Stanford University researchers have discovered that aluminum may be the sought after alternative to volatile lithium commonly used in batteries.
Superior Recharging Capacity of Aluminum Battery
Stanford University professor Hongjie Dai has developed a high-performance aluminum battery that may replace lithium-ion batteries, which occasionally burst into flames. Unlike previous unsuccessful attempts with aluminum, his battery uses a graphite cathode along with an ionic liquid electrolyte. “The electrolyte is basically a salt that’s liquid at room temperature, so it’s very safe,” said Stanford graduate student Ming Gong, co-lead author of the study. The result is a safe and durable battery with superior recharging capabilities of more than 7,500 cycles without a loss of capacity, compared with lithium ion batteries, which last about 1,000 cycles.
While a lithium ion battery can take hours to recharge, the aluminum battery recharges in only one minute. Because of its capacity to be recharged quickly tens of thousands of times, it could be used to store renewable energy on the electrical grid, which could solve current problems of inconsistent renewable sources like wind and solar. “The grid needs a battery with a long cycle life that can rapidly store and release energy,” Hongjie Dai explained. “Our latest unpublished data suggest that an aluminum battery can be recharged tens of thousands of times. It’s hard to imagine building a huge lithium-ion battery for grid storage.”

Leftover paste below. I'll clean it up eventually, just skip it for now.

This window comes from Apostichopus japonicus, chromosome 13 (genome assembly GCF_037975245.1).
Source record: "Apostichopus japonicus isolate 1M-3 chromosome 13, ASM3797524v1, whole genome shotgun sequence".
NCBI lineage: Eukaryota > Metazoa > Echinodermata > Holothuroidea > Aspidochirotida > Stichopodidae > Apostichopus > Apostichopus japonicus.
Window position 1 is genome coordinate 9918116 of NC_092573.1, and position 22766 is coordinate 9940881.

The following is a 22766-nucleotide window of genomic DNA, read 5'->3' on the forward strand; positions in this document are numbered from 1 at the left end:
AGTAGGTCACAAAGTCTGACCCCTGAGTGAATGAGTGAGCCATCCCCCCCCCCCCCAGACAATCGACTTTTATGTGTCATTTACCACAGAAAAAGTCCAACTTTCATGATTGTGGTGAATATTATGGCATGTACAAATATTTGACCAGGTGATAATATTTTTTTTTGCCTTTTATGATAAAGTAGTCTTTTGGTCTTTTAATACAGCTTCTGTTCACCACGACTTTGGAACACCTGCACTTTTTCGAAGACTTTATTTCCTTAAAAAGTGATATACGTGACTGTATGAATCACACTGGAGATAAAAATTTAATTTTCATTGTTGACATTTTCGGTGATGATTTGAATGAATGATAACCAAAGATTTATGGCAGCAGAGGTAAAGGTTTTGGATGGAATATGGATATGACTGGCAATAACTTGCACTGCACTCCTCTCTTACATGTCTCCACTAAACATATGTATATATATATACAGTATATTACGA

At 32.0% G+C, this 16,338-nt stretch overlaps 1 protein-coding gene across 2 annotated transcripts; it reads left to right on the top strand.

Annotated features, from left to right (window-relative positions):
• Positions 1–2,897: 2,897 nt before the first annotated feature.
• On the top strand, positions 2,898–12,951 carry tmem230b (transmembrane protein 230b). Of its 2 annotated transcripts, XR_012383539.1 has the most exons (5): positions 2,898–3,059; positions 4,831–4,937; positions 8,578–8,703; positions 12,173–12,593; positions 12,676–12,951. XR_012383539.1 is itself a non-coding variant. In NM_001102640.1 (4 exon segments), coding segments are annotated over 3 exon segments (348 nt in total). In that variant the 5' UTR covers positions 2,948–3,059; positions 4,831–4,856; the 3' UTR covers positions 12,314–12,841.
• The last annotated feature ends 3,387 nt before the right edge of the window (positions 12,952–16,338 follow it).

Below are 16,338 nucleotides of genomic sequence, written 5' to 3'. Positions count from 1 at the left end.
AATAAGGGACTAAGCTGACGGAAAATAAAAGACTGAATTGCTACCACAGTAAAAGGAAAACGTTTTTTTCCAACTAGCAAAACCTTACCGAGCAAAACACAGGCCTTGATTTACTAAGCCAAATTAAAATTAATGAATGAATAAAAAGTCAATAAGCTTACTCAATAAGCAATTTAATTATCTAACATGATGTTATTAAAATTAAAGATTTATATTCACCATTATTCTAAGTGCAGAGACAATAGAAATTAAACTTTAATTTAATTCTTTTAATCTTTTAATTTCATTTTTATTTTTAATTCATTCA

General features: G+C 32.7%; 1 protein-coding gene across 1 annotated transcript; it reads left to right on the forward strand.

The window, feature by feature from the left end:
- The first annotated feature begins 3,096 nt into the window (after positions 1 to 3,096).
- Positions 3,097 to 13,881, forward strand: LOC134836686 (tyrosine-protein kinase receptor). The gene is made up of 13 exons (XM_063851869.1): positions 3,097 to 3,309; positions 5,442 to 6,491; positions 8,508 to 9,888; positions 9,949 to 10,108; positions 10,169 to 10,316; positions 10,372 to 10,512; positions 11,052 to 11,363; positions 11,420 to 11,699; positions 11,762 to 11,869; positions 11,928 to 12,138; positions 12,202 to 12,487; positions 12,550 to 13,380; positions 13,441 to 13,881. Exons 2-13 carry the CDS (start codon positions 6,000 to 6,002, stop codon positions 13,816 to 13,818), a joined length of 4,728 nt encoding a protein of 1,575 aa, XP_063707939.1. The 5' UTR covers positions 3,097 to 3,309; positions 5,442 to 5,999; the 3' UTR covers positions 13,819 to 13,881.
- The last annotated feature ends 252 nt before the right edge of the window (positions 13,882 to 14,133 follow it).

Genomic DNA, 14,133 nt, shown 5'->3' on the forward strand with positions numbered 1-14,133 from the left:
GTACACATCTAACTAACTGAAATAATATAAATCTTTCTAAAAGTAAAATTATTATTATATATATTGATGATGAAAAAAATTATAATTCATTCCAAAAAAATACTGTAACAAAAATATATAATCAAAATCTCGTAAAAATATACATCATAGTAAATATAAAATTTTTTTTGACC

Flexibility with Lower Cost Compared to Lithium Batteries
Another feature of the aluminum battery is its flexibility. It can be bent and folded to fit into flexible electronic devices. Aluminum is also a less expensive metal than lithium.
More Improvements in Cathode for Greater Power
Generating around 2 volts, higher than anyone has achieved before with aluminum, the aluminum battery still produces about half the power of a lithium ion battery. Because of this, the aluminum battery will need more improvement to replace lithium in high energy demand products like cell phones and laptops.
Hongjie Dai says that improving the cathode material could eventually increase the voltage and energy density. “Otherwise, our battery has everything else you’d dream that a battery should have: inexpensive electrodes, good safety, high-speed charging, flexibility and long cycle life. I see this as a new battery in its early days. It’s quite exciting,” he said.